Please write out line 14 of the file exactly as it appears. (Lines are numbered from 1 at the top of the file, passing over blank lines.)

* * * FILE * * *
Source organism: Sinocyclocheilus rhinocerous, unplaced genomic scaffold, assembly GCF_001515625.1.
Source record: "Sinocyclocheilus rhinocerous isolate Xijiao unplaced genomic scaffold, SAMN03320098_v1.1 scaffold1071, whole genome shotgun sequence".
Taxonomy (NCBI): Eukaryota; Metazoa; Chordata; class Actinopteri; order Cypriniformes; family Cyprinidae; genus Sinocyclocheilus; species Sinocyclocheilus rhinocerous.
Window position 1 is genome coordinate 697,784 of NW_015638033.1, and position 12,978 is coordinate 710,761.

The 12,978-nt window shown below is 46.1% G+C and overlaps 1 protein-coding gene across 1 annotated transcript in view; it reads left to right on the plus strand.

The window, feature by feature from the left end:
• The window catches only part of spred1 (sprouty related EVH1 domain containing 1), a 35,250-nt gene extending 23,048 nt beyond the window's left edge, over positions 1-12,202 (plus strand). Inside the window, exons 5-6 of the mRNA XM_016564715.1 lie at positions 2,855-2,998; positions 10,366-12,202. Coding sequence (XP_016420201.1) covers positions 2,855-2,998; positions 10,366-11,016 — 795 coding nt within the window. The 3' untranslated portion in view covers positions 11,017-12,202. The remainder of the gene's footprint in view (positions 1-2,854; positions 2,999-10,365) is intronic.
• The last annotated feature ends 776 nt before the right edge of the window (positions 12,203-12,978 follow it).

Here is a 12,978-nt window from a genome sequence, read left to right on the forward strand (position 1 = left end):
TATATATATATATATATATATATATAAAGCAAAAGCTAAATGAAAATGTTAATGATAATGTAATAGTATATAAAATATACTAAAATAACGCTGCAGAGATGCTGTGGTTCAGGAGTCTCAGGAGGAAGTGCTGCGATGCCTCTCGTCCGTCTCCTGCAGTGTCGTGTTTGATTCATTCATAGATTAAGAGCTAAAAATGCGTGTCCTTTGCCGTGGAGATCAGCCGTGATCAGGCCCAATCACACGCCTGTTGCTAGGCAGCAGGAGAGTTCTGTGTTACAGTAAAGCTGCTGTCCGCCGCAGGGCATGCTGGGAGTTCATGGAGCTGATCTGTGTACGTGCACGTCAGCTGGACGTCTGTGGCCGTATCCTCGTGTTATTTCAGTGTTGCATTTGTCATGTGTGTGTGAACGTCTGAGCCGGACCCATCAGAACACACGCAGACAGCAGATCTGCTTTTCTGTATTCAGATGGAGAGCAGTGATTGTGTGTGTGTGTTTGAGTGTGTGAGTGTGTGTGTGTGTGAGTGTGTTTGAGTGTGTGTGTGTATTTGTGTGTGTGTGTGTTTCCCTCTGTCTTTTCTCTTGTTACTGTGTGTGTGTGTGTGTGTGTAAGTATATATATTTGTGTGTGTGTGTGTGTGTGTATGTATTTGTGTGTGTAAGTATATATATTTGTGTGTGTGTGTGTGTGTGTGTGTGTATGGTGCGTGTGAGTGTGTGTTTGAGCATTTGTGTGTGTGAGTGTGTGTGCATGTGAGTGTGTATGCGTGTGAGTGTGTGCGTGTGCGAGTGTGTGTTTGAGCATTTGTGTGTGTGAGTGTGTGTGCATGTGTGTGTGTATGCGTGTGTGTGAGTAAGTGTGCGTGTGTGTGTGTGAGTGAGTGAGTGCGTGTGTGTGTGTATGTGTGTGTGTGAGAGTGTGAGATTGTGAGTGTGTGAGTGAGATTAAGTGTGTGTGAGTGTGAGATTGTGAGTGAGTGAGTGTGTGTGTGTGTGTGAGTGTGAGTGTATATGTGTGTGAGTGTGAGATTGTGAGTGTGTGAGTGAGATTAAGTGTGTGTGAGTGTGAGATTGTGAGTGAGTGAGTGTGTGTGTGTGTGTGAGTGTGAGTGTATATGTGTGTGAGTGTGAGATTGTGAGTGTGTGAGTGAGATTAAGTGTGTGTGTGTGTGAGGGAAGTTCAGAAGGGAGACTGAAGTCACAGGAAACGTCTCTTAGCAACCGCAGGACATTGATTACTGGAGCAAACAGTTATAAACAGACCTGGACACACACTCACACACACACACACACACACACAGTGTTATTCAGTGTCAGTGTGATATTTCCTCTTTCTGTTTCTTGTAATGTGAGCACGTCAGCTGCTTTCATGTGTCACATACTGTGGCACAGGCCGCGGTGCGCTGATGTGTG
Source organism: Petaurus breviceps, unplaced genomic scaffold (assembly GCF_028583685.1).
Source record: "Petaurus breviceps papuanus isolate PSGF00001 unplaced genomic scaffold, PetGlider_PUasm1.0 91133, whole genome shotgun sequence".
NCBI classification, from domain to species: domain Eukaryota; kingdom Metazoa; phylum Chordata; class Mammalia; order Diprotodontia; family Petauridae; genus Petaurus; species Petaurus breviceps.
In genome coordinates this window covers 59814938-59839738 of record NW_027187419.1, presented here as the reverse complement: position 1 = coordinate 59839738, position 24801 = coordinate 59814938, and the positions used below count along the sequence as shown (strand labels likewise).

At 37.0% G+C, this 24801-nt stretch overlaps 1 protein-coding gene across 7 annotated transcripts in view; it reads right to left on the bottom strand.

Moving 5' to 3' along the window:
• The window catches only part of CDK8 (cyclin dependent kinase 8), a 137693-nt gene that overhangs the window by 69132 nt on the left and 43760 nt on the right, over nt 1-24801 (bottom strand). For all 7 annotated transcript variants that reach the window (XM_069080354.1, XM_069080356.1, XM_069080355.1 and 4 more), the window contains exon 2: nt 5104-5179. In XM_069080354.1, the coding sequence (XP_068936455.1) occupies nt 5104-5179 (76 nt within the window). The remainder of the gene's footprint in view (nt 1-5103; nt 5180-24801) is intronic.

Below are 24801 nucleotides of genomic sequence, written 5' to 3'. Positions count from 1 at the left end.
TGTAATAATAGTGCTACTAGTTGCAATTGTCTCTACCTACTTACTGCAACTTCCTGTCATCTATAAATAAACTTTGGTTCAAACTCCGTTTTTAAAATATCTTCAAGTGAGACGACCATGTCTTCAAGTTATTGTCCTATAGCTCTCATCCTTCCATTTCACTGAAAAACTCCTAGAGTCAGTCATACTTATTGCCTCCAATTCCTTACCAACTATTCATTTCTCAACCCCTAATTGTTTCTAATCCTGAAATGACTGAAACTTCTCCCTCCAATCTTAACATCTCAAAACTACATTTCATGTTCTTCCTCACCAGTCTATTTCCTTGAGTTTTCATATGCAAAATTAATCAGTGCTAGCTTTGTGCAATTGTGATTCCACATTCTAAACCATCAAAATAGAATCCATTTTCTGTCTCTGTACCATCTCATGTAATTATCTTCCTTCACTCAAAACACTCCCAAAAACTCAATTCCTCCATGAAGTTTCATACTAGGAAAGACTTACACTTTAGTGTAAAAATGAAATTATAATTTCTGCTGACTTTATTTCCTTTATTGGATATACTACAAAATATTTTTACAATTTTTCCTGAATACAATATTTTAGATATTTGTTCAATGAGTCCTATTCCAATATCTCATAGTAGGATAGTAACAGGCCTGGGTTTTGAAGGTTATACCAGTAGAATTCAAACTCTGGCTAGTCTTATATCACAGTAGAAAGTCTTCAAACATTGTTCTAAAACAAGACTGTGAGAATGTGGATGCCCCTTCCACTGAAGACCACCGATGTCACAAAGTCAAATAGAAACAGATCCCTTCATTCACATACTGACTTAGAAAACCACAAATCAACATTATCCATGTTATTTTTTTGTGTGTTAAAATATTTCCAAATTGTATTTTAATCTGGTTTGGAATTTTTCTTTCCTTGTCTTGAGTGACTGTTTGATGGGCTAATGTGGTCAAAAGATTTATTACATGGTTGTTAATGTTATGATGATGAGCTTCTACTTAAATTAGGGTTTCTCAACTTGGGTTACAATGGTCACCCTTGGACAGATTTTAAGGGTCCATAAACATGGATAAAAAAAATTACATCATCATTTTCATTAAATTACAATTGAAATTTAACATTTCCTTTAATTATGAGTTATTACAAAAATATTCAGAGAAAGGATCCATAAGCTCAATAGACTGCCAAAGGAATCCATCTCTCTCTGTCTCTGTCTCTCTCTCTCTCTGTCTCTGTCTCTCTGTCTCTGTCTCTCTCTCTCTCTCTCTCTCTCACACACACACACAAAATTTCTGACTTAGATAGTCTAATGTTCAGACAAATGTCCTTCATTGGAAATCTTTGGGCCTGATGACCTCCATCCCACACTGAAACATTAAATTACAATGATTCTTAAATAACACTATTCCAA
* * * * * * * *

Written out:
In genome coordinates this window covers 59814938-59839738 of record NW_027187419.1, presented here as the reverse complement: position 1 = coordinate 59839738, position 24801 = coordinate 59814938, and the positions used below count along the sequence as shown (strand labels likewise).